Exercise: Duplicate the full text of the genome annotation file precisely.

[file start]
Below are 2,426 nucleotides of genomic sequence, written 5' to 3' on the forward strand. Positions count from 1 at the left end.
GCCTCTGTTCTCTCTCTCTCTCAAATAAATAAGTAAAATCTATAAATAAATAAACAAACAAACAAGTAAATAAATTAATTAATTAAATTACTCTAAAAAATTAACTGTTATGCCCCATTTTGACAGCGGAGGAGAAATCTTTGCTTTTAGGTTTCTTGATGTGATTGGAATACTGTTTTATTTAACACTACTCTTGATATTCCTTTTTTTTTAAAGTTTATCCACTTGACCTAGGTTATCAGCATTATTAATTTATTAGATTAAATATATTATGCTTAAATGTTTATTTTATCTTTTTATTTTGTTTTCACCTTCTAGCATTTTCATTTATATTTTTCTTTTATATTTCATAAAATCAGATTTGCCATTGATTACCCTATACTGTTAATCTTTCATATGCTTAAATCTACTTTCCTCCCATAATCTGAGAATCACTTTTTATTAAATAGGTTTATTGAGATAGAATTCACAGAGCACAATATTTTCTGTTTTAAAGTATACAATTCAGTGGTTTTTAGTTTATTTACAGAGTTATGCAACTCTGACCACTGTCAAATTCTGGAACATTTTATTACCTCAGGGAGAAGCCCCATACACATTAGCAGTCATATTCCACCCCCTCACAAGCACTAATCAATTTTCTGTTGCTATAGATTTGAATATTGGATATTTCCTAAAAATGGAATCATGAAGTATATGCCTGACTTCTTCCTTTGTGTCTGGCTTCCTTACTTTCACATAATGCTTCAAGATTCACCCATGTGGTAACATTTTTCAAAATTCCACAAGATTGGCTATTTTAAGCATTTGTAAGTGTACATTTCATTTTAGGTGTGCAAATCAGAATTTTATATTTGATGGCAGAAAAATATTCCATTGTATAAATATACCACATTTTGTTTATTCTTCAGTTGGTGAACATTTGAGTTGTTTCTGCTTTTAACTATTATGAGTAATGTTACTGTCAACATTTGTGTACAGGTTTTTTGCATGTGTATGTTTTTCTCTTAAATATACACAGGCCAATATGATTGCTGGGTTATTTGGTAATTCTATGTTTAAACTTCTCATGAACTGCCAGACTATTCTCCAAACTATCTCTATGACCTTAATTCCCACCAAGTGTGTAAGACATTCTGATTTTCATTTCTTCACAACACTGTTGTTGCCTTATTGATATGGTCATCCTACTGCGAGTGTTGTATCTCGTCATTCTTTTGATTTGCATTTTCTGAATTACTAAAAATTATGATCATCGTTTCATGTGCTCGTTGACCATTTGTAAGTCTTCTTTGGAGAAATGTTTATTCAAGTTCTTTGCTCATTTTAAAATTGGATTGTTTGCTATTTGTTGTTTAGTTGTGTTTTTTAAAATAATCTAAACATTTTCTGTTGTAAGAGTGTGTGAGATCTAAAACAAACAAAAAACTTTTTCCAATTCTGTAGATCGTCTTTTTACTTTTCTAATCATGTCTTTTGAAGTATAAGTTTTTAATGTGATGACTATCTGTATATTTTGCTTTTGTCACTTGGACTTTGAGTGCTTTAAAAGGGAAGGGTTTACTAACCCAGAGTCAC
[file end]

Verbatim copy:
Below are 2,426 nucleotides of genomic sequence, written 5' to 3' on the forward strand. Positions count from 1 at the left end.
GCCTCTGTTCTCTCTCTCTCTCAAATAAATAAGTAAAATCTATAAATAAATAAACAAACAAACAAGTAAATAAATTAATTAATTAAATTACTCTAAAAAATTAACTGTTATGCCCCATTTTGACAGCGGAGGAGAAATCTTTGCTTTTAGGTTTCTTGATGTGATTGGAATACTGTTTTATTTAACACTACTCTTGATATTCCTTTTTTTTTAAAGTTTATCCACTTGACCTAGGTTATCAGCATTATTAATTTATTAGATTAAATATATTATGCTTAAATGTTTATTTTATCTTTTTATTTTGTTTTCACCTTCTAGCATTTTCATTTATATTTTTCTTTTATATTTCATAAAATCAGATTTGCCATTGATTACCCTATACTGTTAATCTTTCATATGCTTAAATCTACTTTCCTCCCATAATCTGAGAATCACTTTTTATTAAATAGGTTTATTGAGATAGAATTCACAGAGCACAATATTTTCTGTTTTAAAGTATACAATTCAGTGGTTTTTAGTTTATTTACAGAGTTATGCAACTCTGACCACTGTCAAATTCTGGAACATTTTATTACCTCAGGGAGAAGCCCCATACACATTAGCAGTCATATTCCACCCCCTCACAAGCACTAATCAATTTTCTGTTGCTATAGATTTGAATATTGGATATTTCCTAAAAATGGAATCATGAAGTATATGCCTGACTTCTTCCTTTGTGTCTGGCTTCCTTACTTTCACATAATGCTTCAAGATTCACCCATGTGGTAACATTTTTCAAAATTCCACAAGATTGGCTATTTTAAGCATTTGTAAGTGTACATTTCATTTTAGGTGTGCAAATCAGAATTTTATATTTGATGGCAGAAAAATATTCCATTGTATAAATATACCACATTTTGTTTATTCTTCAGTTGGTGAACATTTGAGTTGTTTCTGCTTTTAACTATTATGAGTAATGTTACTGTCAACATTTGTGTACAGGTTTTTTGCATGTGTATGTTTTTCTCTTAAATATACACAGGCCAATATGATTGCTGGGTTATTTGGTAATTCTATGTTTAAACTTCTCATGAACTGCCAGACTATTCTCCAAACTATCTCTATGACCTTAATTCCCACCAAGTGTGTAAGACATTCTGATTTTCATTTCTTCACAACACTGTTGTTGCCTTATTGATATGGTCATCCTACTGCGAGTGTTGTATCTCGTCATTCTTTTGATTTGCATTTTCTGAATTACTAAAAATTATGATCATCGTTTCATGTGCTCGTTGACCATTTGTAAGTCTTCTTTGGAGAAATGTTTATTCAAGTTCTTTGCTCATTTTAAAATTGGATTGTTTGCTATTTGTTGTTTAGTTGTGTTTTTTAAAATAATCTAAACATTTTCTGTTGTAAGAGTGTGTGAGATCTAAAACAAACAAAAAACTTTTTCCAATTCTGTAGATCGTCTTTTTACTTTTCTAATCATGTCTTTTGAAGTATAAGTTTTTAATGTGATGACTATCTGTATATTTTGCTTTTGTCACTTGGACTTTGAGTGCTTTAAAAGGGAAGGGTTTACTAACCCAGAGTCAC